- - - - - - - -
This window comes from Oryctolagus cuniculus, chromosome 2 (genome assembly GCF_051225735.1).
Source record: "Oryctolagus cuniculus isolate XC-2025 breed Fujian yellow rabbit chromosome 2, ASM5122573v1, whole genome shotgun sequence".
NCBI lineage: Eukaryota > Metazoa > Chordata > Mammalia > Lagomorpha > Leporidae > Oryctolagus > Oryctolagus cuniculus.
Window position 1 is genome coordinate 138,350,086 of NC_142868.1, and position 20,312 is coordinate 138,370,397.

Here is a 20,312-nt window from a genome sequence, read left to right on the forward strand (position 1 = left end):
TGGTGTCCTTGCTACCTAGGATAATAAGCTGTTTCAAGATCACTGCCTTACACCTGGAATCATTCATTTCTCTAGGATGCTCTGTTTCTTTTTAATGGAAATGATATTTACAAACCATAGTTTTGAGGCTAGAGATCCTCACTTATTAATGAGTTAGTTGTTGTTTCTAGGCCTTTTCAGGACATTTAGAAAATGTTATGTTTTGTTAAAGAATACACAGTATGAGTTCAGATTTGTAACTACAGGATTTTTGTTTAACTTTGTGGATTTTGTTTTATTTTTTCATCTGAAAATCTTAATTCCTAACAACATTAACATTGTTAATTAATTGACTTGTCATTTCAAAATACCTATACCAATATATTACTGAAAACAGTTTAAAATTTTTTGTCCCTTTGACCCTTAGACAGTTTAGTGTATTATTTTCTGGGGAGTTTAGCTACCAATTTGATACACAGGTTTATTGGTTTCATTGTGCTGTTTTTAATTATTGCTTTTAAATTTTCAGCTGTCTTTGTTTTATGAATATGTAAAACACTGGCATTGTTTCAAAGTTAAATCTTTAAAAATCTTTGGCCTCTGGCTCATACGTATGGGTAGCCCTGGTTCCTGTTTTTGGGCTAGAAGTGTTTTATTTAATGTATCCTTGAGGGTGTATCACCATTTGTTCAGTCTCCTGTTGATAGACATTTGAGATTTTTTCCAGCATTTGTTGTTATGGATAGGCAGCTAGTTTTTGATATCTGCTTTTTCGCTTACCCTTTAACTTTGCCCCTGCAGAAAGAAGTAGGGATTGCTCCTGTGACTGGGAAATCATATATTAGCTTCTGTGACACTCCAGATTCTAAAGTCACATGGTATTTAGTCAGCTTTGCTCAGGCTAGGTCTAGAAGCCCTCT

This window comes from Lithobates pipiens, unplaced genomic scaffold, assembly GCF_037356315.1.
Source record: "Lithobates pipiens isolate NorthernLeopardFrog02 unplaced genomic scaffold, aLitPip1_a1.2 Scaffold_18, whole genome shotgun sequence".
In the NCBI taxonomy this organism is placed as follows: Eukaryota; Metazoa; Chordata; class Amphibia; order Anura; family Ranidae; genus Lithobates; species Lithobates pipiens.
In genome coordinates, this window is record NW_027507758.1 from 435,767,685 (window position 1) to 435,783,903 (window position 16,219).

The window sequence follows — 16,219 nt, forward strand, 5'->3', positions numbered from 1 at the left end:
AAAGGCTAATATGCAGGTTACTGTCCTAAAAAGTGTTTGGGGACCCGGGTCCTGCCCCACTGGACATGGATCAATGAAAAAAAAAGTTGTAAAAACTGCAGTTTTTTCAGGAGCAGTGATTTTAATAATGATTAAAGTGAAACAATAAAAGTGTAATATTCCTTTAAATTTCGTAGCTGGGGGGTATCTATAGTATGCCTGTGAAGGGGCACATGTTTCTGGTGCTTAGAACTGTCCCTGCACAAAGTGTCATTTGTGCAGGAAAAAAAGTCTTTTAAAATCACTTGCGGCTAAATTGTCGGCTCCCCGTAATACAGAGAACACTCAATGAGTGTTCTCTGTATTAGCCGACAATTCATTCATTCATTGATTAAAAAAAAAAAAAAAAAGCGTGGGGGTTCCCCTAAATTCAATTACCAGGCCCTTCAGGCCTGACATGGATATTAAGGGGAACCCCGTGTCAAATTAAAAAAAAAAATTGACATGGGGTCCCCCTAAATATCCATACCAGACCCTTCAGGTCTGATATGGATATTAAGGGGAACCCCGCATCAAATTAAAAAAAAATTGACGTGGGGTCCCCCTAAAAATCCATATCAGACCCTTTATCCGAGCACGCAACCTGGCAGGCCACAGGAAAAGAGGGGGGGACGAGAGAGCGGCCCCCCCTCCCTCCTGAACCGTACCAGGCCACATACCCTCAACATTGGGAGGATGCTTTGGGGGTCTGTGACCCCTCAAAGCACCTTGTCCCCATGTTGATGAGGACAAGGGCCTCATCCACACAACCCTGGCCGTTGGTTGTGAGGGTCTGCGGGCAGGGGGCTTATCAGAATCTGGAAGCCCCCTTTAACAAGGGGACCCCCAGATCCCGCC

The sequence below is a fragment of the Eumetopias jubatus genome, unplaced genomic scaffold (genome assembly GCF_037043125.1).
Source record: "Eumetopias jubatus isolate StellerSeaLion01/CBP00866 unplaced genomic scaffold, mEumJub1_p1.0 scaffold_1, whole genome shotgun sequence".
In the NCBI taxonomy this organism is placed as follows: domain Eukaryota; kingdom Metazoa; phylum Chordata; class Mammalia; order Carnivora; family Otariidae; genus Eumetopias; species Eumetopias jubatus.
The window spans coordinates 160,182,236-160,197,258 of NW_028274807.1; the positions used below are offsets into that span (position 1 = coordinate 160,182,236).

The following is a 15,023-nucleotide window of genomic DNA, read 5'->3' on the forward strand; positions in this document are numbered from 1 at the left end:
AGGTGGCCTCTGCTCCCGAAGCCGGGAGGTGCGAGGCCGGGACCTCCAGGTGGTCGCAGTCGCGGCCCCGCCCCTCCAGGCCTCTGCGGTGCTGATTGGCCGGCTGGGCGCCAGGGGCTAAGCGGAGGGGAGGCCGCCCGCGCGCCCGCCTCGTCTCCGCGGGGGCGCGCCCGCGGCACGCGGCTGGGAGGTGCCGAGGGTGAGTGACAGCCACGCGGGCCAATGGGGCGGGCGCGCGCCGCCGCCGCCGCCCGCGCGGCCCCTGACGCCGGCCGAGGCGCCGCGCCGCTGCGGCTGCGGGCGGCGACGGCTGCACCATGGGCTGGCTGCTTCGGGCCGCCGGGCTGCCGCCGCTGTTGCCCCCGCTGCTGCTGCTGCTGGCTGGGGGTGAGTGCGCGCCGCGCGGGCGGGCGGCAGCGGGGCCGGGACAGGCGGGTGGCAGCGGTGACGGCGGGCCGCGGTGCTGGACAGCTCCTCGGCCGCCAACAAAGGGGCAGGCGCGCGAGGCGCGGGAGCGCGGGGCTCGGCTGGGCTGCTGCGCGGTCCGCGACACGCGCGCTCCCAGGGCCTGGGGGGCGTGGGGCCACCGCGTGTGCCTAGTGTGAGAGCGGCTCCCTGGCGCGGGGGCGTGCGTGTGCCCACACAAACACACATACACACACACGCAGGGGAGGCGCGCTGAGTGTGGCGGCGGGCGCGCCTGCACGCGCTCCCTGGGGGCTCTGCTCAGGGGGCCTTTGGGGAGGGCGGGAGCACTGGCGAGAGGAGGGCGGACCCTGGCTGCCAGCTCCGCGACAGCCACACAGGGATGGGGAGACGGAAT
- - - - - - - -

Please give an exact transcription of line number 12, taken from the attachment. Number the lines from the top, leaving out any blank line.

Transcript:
AAAGGCTAATATGCAGGTTACTGTCCTAAAAAGTGTTTGGGGACCCGGGTCCTGCCCCACTGGACATGGATCAATGAAAAAAAAAGTTGTAAAAACTGCAGTTTTTTCAGGAGCAGTGATTTTAATAATGATTAAAGTGAAACAATAAAAGTGTAATATTCCTTTAAATTTCGTAGCTGGGGGGTATCTATAGTATGCCTGTGAAGGGGCACATGTTTCTGGTGCTTAGAACTGTCCCTGCACAAAGTGTCATTTGTGCAGGAAAAAAAGTCTTTTAAAATCACTTGCGGCTAAATTGTCGGCTCCCCGTAATACAGAGAACACTCAATGAGTGTTCTCTGTATTAGCCGACAATTCATTCATTCATTGATTAAAAAAAAAAAAAAAAAGCGTGGGGGTTCCCCTAAATTCAATTACCAGGCCCTTCAGGCCTGACATGGATATTAAGGGGAACCCCGTGTCAAATTAAAAAAAAAAATTGACATGGGGTCCCCCTAAATATCCATACCAGACCCTTCAGGTCTGATATGGATATTAAGGGGAACCCCGCATCAAATTAAAAAAAAATTGACGTGGGGTCCCCCTAAAAATCCATATCAGACCCTTTATCCGAGCACGCAACCTGGCAGGCCACAGGAAAAGAGGGGGGGACGAGAGAGCGGCCCCCCCTCCCTCCTGAACCGTACCAGGCCACATACCCTCAACATTGGGAGGATGCTTTGGGGGTCTGTGACCCCTCAAAGCACCTTGTCCCCATGTTGATGAGGACAAGGGCCTCATCCACACAACCCTGGCCGTTGGTTGTGAGGGTCTGCGGGCAGGGGGCTTATCAGAATCTGGAAGCCCCCTTTAACAAGGGGACCCCCAGATCCCGCC